Moscow has described the unprecedented measures regarding the activities of its diplomatic facilities in the United States as a gross violation of international law. The Russian Foreign Ministry emphasized that the searches conducted in the Russian diplomatic missions in Washington and San Francisco that US authorities decided to seize in response to reducing diplomatic staff in Russia involved FBI agents.
Meanwhile, experts interviewed by Nezavisimaya Gazeta put Washington’s actions on par with the seizure of the US Embassy in Tehran. "While the external manifestations are different, the essence is the same, that is, forced entry into foreign property," Professor of International Law Bakhtiyar Tuzmukhamedov stressed. "In addition to the 1963 Vienna Convention on Consular Relations, which involves Russia and the US, our countries signed a bilateral Consular Convention back in 1964. Under this convention, the building, the adjacent territory and the Consul General’s residence are immune, and access there is only possible with the permission of the incumbent mission’s head. Even if there was no forced intrusion, all signs indicate that conditions have been created for forced consent to avoid any threat to the safety and well-being of the missions’ employees."
The latest incidents indicate that the process of undermining the foundations of international law is underway, according to Andrey Baklanov, Deputy Chairman of the Council of the Association of Russian Diplomats who served as Russia’s Ambassador to Saudi Arabia in 2000-2005. "This includes the illegal use of force without the UN Security Council’s authorization and failure to complete the probe into the accusations against Iraq. Now this process has reached such a sensitive area as diplomatic work. This destroys both the letter and the spirit of the Vienna Convention. Washington’s action robs diplomatic functions of their key aspect, namely, respect for diplomats’ work."
The parties have so far been unable to achieve parity and draw a line under this page in their relations, Fyodor Lukyanov, Chairman of the Presidium of the Council for Foreign and Defense Policy, told the paper. "From the very beginning, Russia made a mistake by deciding not to undertake a tit-for-tat response to the expulsion of Russian diplomats last December," he noted. "The question is when to stop. To date, no one wants to."
Pyongyang has conducted the most powerful nuclear test in its history provoking another regional crisis and sparking a wave of condemnation in many countries around the world, including Russia and China. Sunday’s test, which followed two successful intercontinental ballistic missile launches, shows that North Korea is just one step away from a nuclear power status, and neither international sanctions nor condemnation from its closest ally - Beijing - could so far stop it, Kommersant writes.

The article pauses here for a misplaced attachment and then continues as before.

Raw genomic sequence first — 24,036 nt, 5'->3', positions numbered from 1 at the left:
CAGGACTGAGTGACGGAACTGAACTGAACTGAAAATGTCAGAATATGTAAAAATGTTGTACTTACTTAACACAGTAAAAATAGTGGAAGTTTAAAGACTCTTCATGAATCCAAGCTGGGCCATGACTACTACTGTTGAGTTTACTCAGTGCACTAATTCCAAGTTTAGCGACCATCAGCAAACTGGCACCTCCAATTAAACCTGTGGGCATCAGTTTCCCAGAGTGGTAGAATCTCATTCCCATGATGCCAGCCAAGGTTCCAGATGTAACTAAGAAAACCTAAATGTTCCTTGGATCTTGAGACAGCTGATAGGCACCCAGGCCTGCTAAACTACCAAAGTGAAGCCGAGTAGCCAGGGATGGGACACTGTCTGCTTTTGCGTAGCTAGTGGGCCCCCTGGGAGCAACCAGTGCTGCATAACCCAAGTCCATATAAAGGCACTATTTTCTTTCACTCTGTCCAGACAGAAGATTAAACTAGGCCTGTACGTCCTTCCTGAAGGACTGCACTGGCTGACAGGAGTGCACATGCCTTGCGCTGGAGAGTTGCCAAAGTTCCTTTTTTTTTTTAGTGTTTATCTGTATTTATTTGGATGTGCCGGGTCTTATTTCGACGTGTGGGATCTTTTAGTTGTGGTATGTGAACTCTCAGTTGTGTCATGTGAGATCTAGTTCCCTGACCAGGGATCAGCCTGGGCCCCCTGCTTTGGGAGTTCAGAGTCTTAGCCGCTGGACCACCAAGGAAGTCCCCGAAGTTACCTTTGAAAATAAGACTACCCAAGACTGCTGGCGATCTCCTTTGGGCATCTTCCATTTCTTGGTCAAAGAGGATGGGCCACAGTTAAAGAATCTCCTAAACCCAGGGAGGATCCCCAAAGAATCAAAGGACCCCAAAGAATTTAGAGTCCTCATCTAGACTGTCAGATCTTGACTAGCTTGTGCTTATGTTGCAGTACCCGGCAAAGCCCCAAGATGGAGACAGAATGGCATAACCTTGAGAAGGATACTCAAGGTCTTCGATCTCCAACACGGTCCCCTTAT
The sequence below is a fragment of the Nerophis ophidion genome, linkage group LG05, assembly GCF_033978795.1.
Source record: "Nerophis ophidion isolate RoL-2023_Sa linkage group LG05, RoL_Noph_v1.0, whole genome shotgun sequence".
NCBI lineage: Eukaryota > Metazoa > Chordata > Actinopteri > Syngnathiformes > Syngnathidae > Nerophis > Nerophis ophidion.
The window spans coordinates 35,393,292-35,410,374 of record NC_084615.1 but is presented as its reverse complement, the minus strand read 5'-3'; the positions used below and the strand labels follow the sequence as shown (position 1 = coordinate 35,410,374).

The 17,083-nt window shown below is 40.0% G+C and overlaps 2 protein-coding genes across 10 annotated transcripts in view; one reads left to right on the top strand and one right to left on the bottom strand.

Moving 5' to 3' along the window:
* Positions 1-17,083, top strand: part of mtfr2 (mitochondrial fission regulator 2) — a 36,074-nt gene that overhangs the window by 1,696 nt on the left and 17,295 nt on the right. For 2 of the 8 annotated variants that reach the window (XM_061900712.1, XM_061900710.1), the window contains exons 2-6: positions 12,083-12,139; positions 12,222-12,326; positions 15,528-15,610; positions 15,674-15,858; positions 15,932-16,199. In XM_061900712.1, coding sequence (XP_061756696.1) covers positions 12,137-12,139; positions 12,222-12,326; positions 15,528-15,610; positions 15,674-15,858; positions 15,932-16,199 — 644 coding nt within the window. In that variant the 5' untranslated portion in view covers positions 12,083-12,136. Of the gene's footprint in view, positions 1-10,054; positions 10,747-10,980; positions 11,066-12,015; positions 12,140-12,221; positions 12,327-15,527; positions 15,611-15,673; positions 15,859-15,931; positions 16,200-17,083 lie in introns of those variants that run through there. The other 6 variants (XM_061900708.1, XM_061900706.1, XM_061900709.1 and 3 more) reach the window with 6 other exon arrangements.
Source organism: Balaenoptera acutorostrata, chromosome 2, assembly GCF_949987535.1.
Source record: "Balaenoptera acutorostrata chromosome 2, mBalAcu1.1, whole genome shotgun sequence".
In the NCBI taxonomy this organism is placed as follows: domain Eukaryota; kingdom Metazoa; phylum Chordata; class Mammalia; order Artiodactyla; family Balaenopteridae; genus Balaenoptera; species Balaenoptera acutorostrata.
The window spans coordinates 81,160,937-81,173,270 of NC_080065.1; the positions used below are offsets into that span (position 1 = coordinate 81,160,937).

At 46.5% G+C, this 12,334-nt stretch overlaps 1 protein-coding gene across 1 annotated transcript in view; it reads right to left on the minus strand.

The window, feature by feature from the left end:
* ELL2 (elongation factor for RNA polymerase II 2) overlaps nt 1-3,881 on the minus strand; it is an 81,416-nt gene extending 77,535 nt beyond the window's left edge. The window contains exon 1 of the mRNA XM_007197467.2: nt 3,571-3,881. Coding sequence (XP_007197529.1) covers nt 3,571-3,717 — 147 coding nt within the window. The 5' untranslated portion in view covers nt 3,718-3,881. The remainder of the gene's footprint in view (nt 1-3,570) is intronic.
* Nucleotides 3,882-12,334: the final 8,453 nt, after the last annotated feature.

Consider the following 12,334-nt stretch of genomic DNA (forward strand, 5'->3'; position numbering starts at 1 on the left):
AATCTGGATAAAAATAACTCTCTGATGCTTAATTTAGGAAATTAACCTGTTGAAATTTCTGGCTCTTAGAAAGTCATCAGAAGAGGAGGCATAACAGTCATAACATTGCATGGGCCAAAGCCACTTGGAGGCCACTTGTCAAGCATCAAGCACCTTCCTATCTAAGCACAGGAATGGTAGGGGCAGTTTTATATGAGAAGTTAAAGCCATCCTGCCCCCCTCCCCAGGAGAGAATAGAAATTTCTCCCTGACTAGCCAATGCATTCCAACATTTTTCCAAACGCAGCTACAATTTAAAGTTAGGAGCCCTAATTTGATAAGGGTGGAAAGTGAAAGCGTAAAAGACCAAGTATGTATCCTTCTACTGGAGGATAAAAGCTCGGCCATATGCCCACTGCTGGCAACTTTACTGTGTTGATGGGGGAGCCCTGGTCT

The test conducted by North Korea (an H-bomb test, according to Pyongyang) was the sixth and the most powerful in that country’s history. South Korea’s General Staff estimated the explosion at 100 kilotons, while Japanese officials say it was 70 kilotons.
The Russian Defense Ministry has not yet offered any comments on the test and informed Kommersant it is not prepared yet to come up with its assessments.
Meanwhile, Kommersant’s source close to the Russian Defense Ministry doubted that a thermonuclear explosion really took place. The source noted that, according to last year’s analysis by the Russian Defense Ministry, North Korea "will need a few more years to make full-fledge nuclear weapons." "While some progress is obvious, a hydrogen bomb is still a long way off," he said. The Russian Defense Ministry proceeds from the assumption that Pyongyang is currently working with a uranium charge whose capacity does not exceed 25 kilotons rather than with plutonium, he added.
For his part, Anton Khlopkov, Director of the Center for Energy and Security Studies, told Kommersant that Pyongyang is "interested in exaggerating its potential." "Serious doubts remain that North Korea possesses a thermonuclear charge that can be delivered to a target by means of an intercontinental ballistic missile." The latest test offers no grounds to say the opposite with certainty," the expert stressed.
Restrictions on investment abroad imposed by Beijing will lead to a growth in direct investment from China to Russia, RBC writes citing data provided by the Russian Analytical Credit Rating Agency (ACRA). On the other hand, China will cut back investment in Europe and the US, the survey’s authors said.